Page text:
It became pretty obvious halfway into cutting that Evelyn (Emma Booth) was taking centre stage. We always knew that her character had the most character-based changes in the film, and that they took place pretty quickly.  I was always thinking about how we could show her journey as believably as possible. So at one point during the filming I called Ben on set (never a fun thing to do) and asked that he try and pick up a small moment with Evelyn again as I felt the character should have been sad, rather than just numb at this particular early moment in the film when she was first alone with Vicki (Ashleigh Cummings).

We had one glaringly obvious problem with the start of the film - it was well...boring after the opener and until Vicki meets John and Evelyn White. We had cut this part down as much as we could but it was still very pedestrian. Ben told me that, “The first draft of the script opened with the Whites committing a murder. Some people felt strongly that wouldn’t work as it would alienate the audience. In order to get the film financed, I frustratingly compiled and removed the scene. When we got into the edit we realised the first 15 minutes were about an upper-middle-class girl who’s a bit sad because her parents had split up. It was total kitchen sink and stank. It felt like 'Home and Away' with swearing. We realised then we needed a murder. Without it, there wasn’t any tension when Vicki got into the car because we were unaware of what the Whites were capable of. We used deleted scenes and recycled footage, alternative takes and tail-ends of clips to create basically "the continuation of the murder" of the first girl. We managed to cut this together in the last week (week 13) of the edit, and when we screened the film on the Thursday to a fresh viewer before Friday lockoff, she cried at the end. I think we knew we had pulled it off in the nick of time at that viewing.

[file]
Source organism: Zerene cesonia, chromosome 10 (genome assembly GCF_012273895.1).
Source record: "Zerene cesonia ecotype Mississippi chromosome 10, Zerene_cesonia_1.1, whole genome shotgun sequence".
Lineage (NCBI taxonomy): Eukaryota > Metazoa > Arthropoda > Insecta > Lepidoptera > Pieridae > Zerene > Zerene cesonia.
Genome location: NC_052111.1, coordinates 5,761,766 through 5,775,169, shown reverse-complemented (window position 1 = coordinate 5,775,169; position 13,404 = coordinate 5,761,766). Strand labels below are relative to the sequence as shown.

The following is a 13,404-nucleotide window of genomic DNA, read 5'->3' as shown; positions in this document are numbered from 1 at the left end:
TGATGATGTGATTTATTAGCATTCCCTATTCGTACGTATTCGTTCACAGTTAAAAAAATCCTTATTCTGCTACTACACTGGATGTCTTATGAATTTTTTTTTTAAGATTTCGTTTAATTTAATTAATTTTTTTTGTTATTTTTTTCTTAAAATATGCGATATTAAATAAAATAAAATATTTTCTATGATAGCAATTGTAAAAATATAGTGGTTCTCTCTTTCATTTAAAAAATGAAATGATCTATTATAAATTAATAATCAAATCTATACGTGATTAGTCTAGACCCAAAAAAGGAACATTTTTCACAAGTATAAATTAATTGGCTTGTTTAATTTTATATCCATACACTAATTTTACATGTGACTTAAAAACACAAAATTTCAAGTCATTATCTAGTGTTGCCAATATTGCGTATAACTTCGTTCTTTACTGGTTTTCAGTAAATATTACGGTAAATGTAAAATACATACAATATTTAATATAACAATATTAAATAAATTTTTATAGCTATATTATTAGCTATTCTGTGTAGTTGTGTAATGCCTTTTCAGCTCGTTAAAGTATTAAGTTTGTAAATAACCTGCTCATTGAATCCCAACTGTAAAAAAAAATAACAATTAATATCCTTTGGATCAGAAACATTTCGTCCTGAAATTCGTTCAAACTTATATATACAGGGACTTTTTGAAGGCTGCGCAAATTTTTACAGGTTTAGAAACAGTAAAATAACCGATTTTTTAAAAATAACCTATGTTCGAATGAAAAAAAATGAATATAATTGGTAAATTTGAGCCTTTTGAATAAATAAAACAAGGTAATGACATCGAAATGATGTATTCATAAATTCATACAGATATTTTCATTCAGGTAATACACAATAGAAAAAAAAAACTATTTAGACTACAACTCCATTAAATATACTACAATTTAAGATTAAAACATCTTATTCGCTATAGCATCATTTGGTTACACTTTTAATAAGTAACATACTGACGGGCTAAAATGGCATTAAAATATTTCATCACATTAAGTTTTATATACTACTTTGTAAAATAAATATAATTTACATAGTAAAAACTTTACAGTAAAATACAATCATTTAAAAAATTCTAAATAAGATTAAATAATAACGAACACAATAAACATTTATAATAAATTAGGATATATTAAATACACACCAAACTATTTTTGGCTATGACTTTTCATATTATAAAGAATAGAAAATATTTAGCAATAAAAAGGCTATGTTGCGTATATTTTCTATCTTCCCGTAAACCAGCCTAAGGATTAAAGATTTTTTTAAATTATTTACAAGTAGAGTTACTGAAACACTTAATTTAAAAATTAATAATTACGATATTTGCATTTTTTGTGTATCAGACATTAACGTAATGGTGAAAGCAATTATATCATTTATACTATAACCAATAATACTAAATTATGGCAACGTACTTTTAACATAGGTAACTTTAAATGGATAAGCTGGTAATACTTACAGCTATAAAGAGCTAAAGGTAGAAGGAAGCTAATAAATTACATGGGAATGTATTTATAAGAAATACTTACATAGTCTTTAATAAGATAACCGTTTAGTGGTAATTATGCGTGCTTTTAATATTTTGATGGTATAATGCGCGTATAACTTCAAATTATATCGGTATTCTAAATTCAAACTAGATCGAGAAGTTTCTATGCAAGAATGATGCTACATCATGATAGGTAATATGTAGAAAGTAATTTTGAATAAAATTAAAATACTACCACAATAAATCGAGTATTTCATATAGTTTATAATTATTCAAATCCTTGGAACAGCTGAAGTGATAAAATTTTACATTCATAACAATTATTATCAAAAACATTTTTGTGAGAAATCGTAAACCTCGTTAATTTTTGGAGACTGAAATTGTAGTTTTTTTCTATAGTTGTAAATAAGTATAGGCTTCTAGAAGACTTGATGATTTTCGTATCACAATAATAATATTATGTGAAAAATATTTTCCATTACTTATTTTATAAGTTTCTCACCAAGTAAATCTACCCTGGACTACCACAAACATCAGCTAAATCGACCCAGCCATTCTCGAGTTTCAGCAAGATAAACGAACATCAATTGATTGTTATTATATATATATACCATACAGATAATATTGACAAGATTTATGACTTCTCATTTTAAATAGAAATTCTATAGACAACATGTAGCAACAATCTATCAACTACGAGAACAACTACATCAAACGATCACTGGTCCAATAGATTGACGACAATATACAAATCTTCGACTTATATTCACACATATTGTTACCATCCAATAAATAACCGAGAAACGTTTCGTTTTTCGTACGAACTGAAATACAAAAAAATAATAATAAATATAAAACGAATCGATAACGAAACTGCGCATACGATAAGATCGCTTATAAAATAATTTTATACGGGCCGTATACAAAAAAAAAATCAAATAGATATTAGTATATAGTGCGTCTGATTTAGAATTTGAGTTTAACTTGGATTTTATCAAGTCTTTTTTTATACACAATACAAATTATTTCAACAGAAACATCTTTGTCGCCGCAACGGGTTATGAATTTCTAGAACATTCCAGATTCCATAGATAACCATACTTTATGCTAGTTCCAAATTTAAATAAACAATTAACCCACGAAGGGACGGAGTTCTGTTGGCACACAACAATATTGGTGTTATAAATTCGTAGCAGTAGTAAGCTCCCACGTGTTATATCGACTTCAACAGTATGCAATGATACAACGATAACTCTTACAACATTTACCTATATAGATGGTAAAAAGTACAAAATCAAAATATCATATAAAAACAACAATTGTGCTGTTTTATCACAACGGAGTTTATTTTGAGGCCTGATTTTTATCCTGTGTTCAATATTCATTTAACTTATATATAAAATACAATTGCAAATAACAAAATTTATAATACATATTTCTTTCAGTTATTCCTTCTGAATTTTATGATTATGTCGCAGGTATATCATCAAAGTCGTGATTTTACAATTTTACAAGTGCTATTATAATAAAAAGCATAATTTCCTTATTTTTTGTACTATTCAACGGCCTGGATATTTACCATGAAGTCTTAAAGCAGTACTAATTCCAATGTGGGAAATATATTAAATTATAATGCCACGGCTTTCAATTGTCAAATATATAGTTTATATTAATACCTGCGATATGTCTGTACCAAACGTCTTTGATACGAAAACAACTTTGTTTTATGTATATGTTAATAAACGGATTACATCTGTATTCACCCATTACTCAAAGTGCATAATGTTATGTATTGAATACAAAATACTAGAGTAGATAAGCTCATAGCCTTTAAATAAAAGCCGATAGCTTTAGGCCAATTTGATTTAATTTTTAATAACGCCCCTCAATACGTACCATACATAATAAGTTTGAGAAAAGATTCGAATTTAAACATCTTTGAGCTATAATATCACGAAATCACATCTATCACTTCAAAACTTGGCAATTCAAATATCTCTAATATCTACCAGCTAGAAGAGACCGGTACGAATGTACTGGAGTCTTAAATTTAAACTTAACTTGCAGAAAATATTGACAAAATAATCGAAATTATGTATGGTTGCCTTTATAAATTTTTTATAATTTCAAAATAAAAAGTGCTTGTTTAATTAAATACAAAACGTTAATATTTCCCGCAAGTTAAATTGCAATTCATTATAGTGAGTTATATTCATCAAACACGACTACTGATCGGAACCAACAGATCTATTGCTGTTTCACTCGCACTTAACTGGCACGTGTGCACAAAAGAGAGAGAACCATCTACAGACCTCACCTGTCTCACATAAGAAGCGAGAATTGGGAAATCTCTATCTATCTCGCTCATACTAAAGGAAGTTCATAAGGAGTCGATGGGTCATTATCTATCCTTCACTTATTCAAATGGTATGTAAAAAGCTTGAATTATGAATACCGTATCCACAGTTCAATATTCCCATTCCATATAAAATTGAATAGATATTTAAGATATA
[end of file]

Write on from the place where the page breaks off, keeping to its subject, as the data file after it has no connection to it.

For my part, more and more I edit in a way that is expected, but try and ‘show’ in a way that is unexpected. I’ve heard some people call the film a little long, but undeniably tense. For me, the slow deliberate pacing helps build that tension. The strength of this film is in holding that gaze on the performers and they don’t let down in their performances.  Any violence in the film is mostly shown on these faces and not so much on the acts.  From the script, trusted in the performances to take the audience to ‘that place’, and everything that we did supported that. It was a ballsy move, but then again what else should you do on a low budget film? I believe the film's success is a testament to that.

(At the 'Hounds of Love' premiere in Venice - Cinematographer Michael McDermott, Producer Melissa Kelly, Director Ben Young, Actor Emma Booth, Editor Merlin Eden)

(From eNews 84 - February 2018)